One Gear, One Goal: Bike Is 'Good To 100 MPH,' Builder Says [@NPRNews]

What does it take to ride a bicycle at 100 miles per hour? That's the question being explored by Britain's Donhou Bicycles and frame builder Tom Donhou, who has mounted a mammoth chainring onto a custom bicycle. He says the steel machine has already hit 60 miles per hour on the open road.
Update At 3:30 p.m. ET: No Record At Stake. As our readers remind us, bicycles have previously reached 100 miles per hour. For instance, Jose Meiffret passed that mark in 1962, paced by a car on Germany's Autobahn. And in 1995, Dutch cyclist Fred Rompelbergreached 167 mph while using a top-fuel dragster to pace him at Bonneville Salt Flats.
While our original post didn't report that Donhou was trying to set a new world record, we've revised parts of the text to emphasize that it is his use of fairly common materials, on a hand-built bike, that captured our interest. Our original post continues:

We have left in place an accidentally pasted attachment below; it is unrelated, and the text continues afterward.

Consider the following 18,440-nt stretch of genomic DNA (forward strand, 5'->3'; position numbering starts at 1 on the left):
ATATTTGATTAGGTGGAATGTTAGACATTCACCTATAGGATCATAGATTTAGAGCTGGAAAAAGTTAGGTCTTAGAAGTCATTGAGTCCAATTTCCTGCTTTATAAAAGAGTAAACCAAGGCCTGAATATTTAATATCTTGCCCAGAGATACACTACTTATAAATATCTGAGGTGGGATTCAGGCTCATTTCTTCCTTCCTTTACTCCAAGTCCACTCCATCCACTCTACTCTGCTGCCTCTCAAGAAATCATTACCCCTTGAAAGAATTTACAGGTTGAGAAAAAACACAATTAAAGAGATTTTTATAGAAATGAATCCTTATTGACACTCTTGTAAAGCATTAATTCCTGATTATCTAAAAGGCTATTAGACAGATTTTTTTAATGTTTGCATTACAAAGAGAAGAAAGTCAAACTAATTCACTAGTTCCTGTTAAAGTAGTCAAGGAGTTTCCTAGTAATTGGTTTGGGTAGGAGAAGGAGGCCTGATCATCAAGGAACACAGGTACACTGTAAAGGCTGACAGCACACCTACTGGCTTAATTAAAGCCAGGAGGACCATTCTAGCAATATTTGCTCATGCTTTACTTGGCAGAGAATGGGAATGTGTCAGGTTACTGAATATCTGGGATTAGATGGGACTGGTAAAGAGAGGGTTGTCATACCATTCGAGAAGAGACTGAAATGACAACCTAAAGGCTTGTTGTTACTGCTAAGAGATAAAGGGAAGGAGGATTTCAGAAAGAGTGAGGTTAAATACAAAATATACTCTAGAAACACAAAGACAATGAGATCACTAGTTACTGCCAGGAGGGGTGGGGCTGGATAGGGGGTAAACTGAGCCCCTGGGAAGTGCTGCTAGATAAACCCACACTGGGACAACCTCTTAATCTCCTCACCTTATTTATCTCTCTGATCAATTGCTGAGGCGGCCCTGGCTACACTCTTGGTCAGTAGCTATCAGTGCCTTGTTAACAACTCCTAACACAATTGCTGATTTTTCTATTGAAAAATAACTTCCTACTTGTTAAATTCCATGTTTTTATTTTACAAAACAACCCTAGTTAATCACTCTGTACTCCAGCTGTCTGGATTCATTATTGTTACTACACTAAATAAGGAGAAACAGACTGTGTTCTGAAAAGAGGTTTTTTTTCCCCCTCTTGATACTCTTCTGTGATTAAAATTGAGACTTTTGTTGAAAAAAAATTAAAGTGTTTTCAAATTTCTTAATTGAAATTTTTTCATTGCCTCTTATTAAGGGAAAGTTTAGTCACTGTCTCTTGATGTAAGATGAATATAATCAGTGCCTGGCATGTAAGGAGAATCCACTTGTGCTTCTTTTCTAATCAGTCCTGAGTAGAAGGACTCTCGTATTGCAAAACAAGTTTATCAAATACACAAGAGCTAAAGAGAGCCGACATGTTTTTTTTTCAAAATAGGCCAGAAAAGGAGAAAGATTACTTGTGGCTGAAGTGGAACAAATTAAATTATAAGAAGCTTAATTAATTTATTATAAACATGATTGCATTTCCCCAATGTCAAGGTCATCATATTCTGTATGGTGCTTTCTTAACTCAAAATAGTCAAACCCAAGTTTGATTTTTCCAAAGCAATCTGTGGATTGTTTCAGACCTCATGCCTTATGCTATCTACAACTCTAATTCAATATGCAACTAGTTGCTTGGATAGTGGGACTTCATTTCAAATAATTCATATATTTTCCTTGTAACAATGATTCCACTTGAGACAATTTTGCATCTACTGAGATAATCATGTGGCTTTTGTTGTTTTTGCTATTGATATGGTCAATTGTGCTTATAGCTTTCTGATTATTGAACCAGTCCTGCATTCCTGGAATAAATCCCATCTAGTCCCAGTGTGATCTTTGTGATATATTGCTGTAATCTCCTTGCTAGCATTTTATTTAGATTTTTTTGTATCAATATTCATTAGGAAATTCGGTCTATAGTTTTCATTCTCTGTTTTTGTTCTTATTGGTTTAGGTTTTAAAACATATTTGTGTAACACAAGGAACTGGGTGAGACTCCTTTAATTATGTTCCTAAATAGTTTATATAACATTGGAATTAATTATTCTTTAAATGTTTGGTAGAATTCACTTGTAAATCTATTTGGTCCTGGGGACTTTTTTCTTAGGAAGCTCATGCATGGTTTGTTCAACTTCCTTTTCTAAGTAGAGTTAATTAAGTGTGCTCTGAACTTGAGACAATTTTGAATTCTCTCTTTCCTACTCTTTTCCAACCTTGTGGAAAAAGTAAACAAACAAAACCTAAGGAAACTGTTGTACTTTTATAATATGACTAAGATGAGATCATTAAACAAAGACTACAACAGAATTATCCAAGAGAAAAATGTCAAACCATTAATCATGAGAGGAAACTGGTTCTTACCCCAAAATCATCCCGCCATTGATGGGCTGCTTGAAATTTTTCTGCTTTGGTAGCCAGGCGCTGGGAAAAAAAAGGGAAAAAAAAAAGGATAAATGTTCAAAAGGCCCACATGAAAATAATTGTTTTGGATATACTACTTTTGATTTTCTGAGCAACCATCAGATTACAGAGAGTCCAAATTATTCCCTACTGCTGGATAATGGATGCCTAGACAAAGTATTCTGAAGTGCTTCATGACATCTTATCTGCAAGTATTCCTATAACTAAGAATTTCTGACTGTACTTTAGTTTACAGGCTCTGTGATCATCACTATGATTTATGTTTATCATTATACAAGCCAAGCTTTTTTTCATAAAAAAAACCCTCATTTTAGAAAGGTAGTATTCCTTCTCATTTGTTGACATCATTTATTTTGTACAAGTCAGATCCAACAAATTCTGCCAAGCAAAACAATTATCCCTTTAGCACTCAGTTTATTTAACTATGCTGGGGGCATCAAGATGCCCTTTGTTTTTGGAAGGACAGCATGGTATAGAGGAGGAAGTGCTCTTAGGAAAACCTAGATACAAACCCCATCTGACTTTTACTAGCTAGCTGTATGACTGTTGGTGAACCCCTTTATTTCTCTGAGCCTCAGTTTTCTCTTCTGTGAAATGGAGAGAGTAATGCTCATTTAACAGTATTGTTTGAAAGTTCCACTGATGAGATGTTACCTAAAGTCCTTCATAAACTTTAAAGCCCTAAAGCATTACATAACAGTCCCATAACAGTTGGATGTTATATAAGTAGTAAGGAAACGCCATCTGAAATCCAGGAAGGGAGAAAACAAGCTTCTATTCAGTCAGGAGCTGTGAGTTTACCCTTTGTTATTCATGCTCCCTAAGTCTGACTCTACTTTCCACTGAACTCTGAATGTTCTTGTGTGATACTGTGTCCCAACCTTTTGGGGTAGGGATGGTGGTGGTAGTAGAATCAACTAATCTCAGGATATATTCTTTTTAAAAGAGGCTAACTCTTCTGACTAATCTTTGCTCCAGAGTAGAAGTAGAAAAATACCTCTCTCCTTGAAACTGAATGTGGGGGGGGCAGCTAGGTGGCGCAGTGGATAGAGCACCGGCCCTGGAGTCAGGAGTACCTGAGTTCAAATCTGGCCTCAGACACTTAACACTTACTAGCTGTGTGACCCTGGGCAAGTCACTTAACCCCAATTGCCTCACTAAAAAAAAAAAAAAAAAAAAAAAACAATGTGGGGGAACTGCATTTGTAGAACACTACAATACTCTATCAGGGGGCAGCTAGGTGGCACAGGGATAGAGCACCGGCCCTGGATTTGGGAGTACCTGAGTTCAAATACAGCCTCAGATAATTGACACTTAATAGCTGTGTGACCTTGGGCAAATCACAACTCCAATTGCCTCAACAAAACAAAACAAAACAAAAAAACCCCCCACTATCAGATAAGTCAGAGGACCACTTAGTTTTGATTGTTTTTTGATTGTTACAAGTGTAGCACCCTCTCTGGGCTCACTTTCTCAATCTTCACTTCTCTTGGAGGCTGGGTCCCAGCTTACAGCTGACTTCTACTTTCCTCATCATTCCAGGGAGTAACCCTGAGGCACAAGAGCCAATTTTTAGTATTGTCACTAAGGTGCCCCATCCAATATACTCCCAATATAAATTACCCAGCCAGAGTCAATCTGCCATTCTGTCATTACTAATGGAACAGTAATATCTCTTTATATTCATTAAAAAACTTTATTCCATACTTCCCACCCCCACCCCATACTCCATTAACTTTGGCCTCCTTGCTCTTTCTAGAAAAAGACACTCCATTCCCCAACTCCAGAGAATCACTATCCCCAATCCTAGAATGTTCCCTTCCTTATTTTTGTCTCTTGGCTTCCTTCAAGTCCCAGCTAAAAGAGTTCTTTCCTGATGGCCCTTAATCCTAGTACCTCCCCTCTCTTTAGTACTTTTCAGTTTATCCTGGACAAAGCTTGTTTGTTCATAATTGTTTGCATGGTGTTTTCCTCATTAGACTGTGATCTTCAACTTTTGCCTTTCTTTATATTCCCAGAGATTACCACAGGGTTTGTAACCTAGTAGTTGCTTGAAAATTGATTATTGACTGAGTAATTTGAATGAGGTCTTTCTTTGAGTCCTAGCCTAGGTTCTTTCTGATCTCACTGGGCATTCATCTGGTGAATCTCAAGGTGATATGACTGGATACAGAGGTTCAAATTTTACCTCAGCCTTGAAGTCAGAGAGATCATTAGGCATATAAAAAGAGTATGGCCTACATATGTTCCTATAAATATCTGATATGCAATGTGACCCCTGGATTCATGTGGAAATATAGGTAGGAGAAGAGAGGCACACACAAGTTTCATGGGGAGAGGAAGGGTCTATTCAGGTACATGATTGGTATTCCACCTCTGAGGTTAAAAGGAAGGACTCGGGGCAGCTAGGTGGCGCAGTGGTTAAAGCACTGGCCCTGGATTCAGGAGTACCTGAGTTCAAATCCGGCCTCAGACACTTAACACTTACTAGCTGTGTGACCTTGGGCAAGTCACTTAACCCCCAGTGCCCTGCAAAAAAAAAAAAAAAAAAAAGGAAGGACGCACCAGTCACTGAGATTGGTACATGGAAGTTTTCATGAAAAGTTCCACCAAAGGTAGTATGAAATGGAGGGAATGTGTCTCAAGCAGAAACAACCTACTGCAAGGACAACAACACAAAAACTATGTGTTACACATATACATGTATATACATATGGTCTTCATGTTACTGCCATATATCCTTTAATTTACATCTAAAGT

The project began as a daydream, says Donhou, in notes accompanying the bike's display at the recent Bespoked Bristol show.
"Where I come from there's a lot of old air fields and air bases from the Second World War — long flat straight pieces of tarmac," he says. With an interest in land speed racing, he decided to build a fast bike, take it to an airstrip, "and see what kind of motorpaced speeds we could reach."